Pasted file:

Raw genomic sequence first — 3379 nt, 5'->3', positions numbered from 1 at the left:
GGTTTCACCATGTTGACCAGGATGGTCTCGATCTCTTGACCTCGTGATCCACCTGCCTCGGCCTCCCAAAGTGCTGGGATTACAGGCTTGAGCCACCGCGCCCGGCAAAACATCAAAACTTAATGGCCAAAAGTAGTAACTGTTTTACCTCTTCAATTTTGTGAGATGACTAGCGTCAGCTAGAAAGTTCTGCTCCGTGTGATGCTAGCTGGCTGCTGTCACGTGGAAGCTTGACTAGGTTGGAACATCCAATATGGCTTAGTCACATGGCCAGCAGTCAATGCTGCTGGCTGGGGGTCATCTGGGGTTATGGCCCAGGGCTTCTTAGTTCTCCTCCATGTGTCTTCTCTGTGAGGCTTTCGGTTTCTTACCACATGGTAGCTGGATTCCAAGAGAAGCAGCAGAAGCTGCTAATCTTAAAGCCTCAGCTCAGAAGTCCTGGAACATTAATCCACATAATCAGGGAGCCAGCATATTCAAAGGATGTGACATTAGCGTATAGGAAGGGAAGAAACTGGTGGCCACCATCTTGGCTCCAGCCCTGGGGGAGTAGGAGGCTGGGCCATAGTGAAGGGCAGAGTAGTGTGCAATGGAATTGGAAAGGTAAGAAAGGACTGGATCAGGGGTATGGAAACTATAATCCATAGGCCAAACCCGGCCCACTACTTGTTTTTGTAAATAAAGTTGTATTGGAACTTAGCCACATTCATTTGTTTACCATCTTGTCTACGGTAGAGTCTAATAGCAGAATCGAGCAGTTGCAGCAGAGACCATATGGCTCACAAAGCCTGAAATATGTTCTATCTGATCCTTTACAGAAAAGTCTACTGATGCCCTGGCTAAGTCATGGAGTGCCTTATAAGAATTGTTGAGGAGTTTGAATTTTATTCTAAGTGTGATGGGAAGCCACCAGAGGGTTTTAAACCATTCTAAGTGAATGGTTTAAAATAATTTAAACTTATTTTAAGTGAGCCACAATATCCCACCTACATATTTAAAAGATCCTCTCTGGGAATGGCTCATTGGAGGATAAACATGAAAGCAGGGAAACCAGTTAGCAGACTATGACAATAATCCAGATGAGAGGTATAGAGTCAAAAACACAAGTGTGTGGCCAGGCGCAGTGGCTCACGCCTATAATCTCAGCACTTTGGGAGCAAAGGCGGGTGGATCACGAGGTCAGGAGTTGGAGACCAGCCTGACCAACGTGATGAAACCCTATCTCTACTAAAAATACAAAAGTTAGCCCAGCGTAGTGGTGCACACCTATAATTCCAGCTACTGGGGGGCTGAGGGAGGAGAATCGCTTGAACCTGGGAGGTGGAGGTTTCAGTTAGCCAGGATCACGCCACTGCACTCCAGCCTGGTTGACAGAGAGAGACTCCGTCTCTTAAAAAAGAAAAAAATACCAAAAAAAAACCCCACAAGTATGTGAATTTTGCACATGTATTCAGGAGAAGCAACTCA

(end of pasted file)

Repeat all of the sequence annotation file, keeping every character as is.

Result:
Raw genomic sequence first — 3379 nt, 5'->3', positions numbered from 1 at the left:
GGTTTCACCATGTTGACCAGGATGGTCTCGATCTCTTGACCTCGTGATCCACCTGCCTCGGCCTCCCAAAGTGCTGGGATTACAGGCTTGAGCCACCGCGCCCGGCAAAACATCAAAACTTAATGGCCAAAAGTAGTAACTGTTTTACCTCTTCAATTTTGTGAGATGACTAGCGTCAGCTAGAAAGTTCTGCTCCGTGTGATGCTAGCTGGCTGCTGTCACGTGGAAGCTTGACTAGGTTGGAACATCCAATATGGCTTAGTCACATGGCCAGCAGTCAATGCTGCTGGCTGGGGGTCATCTGGGGTTATGGCCCAGGGCTTCTTAGTTCTCCTCCATGTGTCTTCTCTGTGAGGCTTTCGGTTTCTTACCACATGGTAGCTGGATTCCAAGAGAAGCAGCAGAAGCTGCTAATCTTAAAGCCTCAGCTCAGAAGTCCTGGAACATTAATCCACATAATCAGGGAGCCAGCATATTCAAAGGATGTGACATTAGCGTATAGGAAGGGAAGAAACTGGTGGCCACCATCTTGGCTCCAGCCCTGGGGGAGTAGGAGGCTGGGCCATAGTGAAGGGCAGAGTAGTGTGCAATGGAATTGGAAAGGTAAGAAAGGACTGGATCAGGGGTATGGAAACTATAATCCATAGGCCAAACCCGGCCCACTACTTGTTTTTGTAAATAAAGTTGTATTGGAACTTAGCCACATTCATTTGTTTACCATCTTGTCTACGGTAGAGTCTAATAGCAGAATCGAGCAGTTGCAGCAGAGACCATATGGCTCACAAAGCCTGAAATATGTTCTATCTGATCCTTTACAGAAAAGTCTACTGATGCCCTGGCTAAGTCATGGAGTGCCTTATAAGAATTGTTGAGGAGTTTGAATTTTATTCTAAGTGTGATGGGAAGCCACCAGAGGGTTTTAAACCATTCTAAGTGAATGGTTTAAAATAATTTAAACTTATTTTAAGTGAGCCACAATATCCCACCTACATATTTAAAAGATCCTCTCTGGGAATGGCTCATTGGAGGATAAACATGAAAGCAGGGAAACCAGTTAGCAGACTATGACAATAATCCAGATGAGAGGTATAGAGTCAAAAACACAAGTGTGTGGCCAGGCGCAGTGGCTCACGCCTATAATCTCAGCACTTTGGGAGCAAAGGCGGGTGGATCACGAGGTCAGGAGTTGGAGACCAGCCTGACCAACGTGATGAAACCCTATCTCTACTAAAAATACAAAAGTTAGCCCAGCGTAGTGGTGCACACCTATAATTCCAGCTACTGGGGGGCTGAGGGAGGAGAATCGCTTGAACCTGGGAGGTGGAGGTTTCAGTTAGCCAGGATCACGCCACTGCACTCCAGCCTGGTTGACAGAGAGAGACTCCGTCTCTTAAAAAAGAAAAAAATACCAAAAAAAAACCCCACAAGTATGTGAATTTTGCACATGTATTCAGGAGAAGCAACTCA